UK Maternity Leave
Introduction to Statutory Maternity Leave
Essential Guide to UK Maternity Leave Rights
Only employees are entitled to UK maternity leave under employment law. Once an employee gets pregnant she will be entitled to up to 52 weeks of UK maternity leave. The 52 weeks leave is divided into the first 26 weeks’ leave known as ‘ordinary maternity leave (OML) and ‘additional maternity leave (AML) which is the remaining period of up to 26 weeks. The Additional Maternity Leave starts on the day after the last day of an employee’s Ordinary Maternity Leave.
UK Maternity Pay
Although the UK maternity leave is for 52 weeks, however, you are only entitled to 39 weeks’ UK Maternity pay at the following rate.
|Statutory Maternity Pay||2018 to 2019 rate|
weekly rate for first 6 weeks
90% of the employee’s average weekly earnings
weekly rate for remaining weeks up to a maximum of 39 weeks
£145.18 or 90% of the employee’s average weekly earnings, whichever is lower
UK maternity pay is currently payable to employees with 26 weeks’ service by the beginning of the 14th week before the expected week of childbirth. Partners and parents can share up to 50 weeks of maternity leave and 37 weeks’ maximum pay.
As a pregnant employee, you are obliged to take two weeks’ leave immediately after the birth of your child and your employer is obliged to grant you the obligatory leave under Employment Law.
Notice to Employer
You are required to notify your employer by no later than the end of the fifteenth week before the expected week of childbirth, or, where this is not practicable, as soon as reasonably practicable, you must notify your employer of
- About your pregnancy;
- The expected week of childbirth.
- The date on which you intend to start your maternity leave. The request for maternity leave must be in writing.
- At the request of the employer, you must also provide a certificate from your GP or registered midwife stating the expected week of childbirth.
Postponement of UK Maternity leave
You can postpone the start date of your UK maternity leave by providing at least 28 days’ notice before the date previously notified. If you would like to start your leave early you must give at least 28 days’ notice before the new start date unless it is not reasonably practicable to do so (eg, if the baby is born early). If you fail to serve the correct notice, you may not be able to start your leave on the intended date.
Start of Statutory Maternity Leave
You cannot start your Statutory maternity leave earlier than the eleventh week before the expected week of childbirth unless the baby is born before the eleventh week. The maternity leave cannot start later than the birth of the baby.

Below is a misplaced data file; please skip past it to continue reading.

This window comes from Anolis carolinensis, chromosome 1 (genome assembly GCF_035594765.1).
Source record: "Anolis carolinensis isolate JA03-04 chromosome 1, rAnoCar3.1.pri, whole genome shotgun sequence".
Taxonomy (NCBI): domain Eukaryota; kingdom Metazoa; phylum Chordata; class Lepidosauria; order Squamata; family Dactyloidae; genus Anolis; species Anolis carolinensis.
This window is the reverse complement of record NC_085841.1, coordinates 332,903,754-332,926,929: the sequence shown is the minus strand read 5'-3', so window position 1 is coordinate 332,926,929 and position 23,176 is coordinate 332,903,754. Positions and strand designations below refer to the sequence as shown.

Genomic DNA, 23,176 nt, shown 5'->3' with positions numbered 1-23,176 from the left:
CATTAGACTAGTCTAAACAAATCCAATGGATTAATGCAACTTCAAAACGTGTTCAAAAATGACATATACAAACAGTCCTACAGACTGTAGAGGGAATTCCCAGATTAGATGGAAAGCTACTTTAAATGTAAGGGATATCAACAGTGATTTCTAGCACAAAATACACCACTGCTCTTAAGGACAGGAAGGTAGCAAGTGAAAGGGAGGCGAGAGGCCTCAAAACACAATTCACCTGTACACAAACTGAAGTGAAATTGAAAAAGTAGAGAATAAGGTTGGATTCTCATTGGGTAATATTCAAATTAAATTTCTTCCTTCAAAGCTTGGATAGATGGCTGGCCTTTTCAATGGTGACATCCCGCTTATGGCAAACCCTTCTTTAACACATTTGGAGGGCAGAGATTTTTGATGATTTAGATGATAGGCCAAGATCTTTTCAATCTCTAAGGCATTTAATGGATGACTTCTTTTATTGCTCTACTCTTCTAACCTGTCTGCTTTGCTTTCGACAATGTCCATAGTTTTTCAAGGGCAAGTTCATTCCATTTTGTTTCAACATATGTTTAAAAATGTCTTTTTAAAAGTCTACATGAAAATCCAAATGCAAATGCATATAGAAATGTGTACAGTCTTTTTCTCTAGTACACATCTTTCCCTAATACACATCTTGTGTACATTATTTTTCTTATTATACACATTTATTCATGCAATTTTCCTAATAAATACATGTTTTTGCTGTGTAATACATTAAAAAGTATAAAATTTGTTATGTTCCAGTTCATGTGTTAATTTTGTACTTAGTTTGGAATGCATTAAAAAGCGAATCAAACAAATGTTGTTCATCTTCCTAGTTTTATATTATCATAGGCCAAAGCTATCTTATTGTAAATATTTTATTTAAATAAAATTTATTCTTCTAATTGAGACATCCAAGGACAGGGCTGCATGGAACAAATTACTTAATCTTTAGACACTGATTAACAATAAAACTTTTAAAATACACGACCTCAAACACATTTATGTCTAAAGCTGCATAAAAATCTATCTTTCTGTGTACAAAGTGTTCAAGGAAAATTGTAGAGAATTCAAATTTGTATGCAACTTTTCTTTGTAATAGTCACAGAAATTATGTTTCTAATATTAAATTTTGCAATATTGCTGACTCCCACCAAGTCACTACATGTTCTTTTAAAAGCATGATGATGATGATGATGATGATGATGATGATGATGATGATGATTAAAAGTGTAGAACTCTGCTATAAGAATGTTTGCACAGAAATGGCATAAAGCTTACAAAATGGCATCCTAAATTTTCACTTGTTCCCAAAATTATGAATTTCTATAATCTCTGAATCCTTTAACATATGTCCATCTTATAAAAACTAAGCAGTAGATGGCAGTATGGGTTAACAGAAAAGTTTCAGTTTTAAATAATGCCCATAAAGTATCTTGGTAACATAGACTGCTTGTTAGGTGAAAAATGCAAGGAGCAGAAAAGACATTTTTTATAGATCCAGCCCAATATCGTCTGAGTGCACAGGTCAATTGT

Practically you can take 11 weeks before the birth of the baby and the remainder after or in any other order keeping the restriction above in mind. You can take any number of weeks that are not greater than 11 before the birth of the baby and the rest after. You can also continue working until the birth of your child and take your all maternity leave after.
It is important to note that UK maternity leave will be automatically triggered where childbirth occurs before the date you have notified your employer, or before you could notify a date your employer.
Additional Maternity Leave (AML)
Additional maternity leave will start on the day after the last day of your Ordinary Maternity Leave period (first 26 months) and continue for up to the next 26 weeks from the day it begins. You do not have to inform your employer that you intend to take AML when you have provided initial maternity leave notice as stated above in the notice to the employer. It is important to note that you are only entitled to 39 weeks statutory pay which effectively means that from week 40 till 52 you are not entitled to any pay.
Sickness after 52 weeks of Maternity Leave
If you are unable to return to work after the expiry of 52 weeks’ leave, you must notify your employer. Normal rules of sickness will apply, and you will be treated as a sick employee like other employees.
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While every effort has been made to ensure the accuracy of the information provided in this article, it does not constitute legal advice and cannot be relied upon as such. Each legal case and issue may have unique facts and circumstances, as a result legallex does not accept any responsibility for liabilities arising as a result of reliance upon the information provided. For further help and guidance, you can always rely on and seek advice from our experienced lawyers.